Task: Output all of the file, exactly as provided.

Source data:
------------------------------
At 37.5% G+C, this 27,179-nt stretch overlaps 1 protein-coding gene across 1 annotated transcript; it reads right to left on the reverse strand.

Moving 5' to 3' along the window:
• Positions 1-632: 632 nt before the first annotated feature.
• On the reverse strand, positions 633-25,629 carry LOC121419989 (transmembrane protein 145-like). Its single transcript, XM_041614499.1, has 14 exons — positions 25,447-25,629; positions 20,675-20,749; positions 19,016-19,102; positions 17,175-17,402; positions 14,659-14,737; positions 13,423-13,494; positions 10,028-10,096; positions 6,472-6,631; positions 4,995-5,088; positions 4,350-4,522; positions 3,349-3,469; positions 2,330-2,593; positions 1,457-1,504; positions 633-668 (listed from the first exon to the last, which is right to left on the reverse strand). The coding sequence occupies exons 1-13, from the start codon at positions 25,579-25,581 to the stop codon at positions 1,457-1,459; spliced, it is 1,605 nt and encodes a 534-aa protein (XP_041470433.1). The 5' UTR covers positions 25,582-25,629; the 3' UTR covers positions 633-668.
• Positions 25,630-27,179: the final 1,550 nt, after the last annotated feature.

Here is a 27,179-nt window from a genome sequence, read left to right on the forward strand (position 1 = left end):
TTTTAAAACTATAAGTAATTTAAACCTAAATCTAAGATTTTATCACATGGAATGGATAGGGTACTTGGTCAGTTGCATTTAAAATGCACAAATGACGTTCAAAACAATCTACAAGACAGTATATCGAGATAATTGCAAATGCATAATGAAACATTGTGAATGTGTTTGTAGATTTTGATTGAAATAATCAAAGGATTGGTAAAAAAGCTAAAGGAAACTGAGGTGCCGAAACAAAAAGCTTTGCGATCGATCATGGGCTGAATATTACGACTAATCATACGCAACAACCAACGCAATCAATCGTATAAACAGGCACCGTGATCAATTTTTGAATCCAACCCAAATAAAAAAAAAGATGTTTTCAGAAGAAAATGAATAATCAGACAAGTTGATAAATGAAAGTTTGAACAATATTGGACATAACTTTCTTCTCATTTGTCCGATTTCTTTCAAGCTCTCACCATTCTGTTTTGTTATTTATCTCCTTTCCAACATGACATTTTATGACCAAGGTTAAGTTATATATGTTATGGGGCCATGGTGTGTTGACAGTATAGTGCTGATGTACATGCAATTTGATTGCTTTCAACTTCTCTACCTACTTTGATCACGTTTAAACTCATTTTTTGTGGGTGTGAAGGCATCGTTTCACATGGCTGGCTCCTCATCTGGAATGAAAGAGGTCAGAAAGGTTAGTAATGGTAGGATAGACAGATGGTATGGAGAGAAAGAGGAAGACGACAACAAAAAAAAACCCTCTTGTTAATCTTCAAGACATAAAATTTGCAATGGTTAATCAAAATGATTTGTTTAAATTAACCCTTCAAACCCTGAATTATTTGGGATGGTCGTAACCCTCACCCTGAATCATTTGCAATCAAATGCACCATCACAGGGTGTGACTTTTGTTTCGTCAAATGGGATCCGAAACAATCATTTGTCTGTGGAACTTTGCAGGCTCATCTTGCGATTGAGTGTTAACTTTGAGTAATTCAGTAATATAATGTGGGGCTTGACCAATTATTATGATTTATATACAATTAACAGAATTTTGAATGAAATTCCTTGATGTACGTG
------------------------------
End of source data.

At 37.5% G+C, this 27,179-nt stretch overlaps 1 protein-coding gene across 1 annotated transcript; it reads right to left on the reverse strand.

Moving 5' to 3' along the window:
• Positions 1-632: 632 nt before the first annotated feature.
• On the reverse strand, positions 633-25,629 carry LOC121419989 (transmembrane protein 145-like). Its single transcript, XM_041614499.1, has 14 exons — positions 25,447-25,629; positions 20,675-20,749; positions 19,016-19,102; positions 17,175-17,402; positions 14,659-14,737; positions 13,423-13,494; positions 10,028-10,096; positions 6,472-6,631; positions 4,995-5,088; positions 4,350-4,522; positions 3,349-3,469; positions 2,330-2,593; positions 1,457-1,504; positions 633-668 (listed from the first exon to the last, which is right to left on the reverse strand). The coding sequence occupies exons 1-13, from the start codon at positions 25,579-25,581 to the stop codon at positions 1,457-1,459; spliced, it is 1,605 nt and encodes a 534-aa protein (XP_041470433.1). The 5' UTR covers positions 25,582-25,629; the 3' UTR covers positions 633-668.
• Positions 25,630-27,179: the final 1,550 nt, after the last annotated feature.

Here is a 27,179-nt window from a genome sequence, read left to right on the forward strand (position 1 = left end):
TTTTAAAACTATAAGTAATTTAAACCTAAATCTAAGATTTTATCACATGGAATGGATAGGGTACTTGGTCAGTTGCATTTAAAATGCACAAATGACGTTCAAAACAATCTACAAGACAGTATATCGAGATAATTGCAAATGCATAATGAAACATTGTGAATGTGTTTGTAGATTTTGATTGAAATAATCAAAGGATTGGTAAAAAAGCTAAAGGAAACTGAGGTGCCGAAACAAAAAGCTTTGCGATCGATCATGGGCTGAATATTACGACTAATCATACGCAACAACCAACGCAATCAATCGTATAAACAGGCACCGTGATCAATTTTTGAATCCAACCCAAATAAAAAAAAAGATGTTTTCAGAAGAAAATGAATAATCAGACAAGTTGATAAATGAAAGTTTGAACAATATTGGACATAACTTTCTTCTCATTTGTCCGATTTCTTTCAAGCTCTCACCATTCTGTTTTGTTATTTATCTCCTTTCCAACATGACATTTTATGACCAAGGTTAAGTTATATATGTTATGGGGCCATGGTGTGTTGACAGTATAGTGCTGATGTACATGCAATTTGATTGCTTTCAACTTCTCTACCTACTTTGATCACGTTTAAACTCATTTTTTGTGGGTGTGAAGGCATCGTTTCACATGGCTGGCTCCTCATCTGGAATGAAAGAGGTCAGAAAGGTTAGTAATGGTAGGATAGACAGATGGTATGGAGAGAAAGAGGAAGACGACAACAAAAAAAAACCCTCTTGTTAATCTTCAAGACATAAAATTTGCAATGGTTAATCAAAATGATTTGTTTAAATTAACCCTTCAAACCCTGAATTATTTGGGATGGTCGTAACCCTCACCCTGAATCATTTGCAATCAAATGCACCATCACAGGGTGTGACTTTTGTTTCGTCAAATGGGATCCGAAACAATCATTTGTCTGTGGAACTTTGCAGGCTCATCTTGCGATTGAGTGTTAACTTTGAGTAATTCAGTAATATAATGTGGGGCTTGACCAATTATTATGATTTATATACAATTAACAGAATTTTGAATGAAATTCCTTGATGTACGTG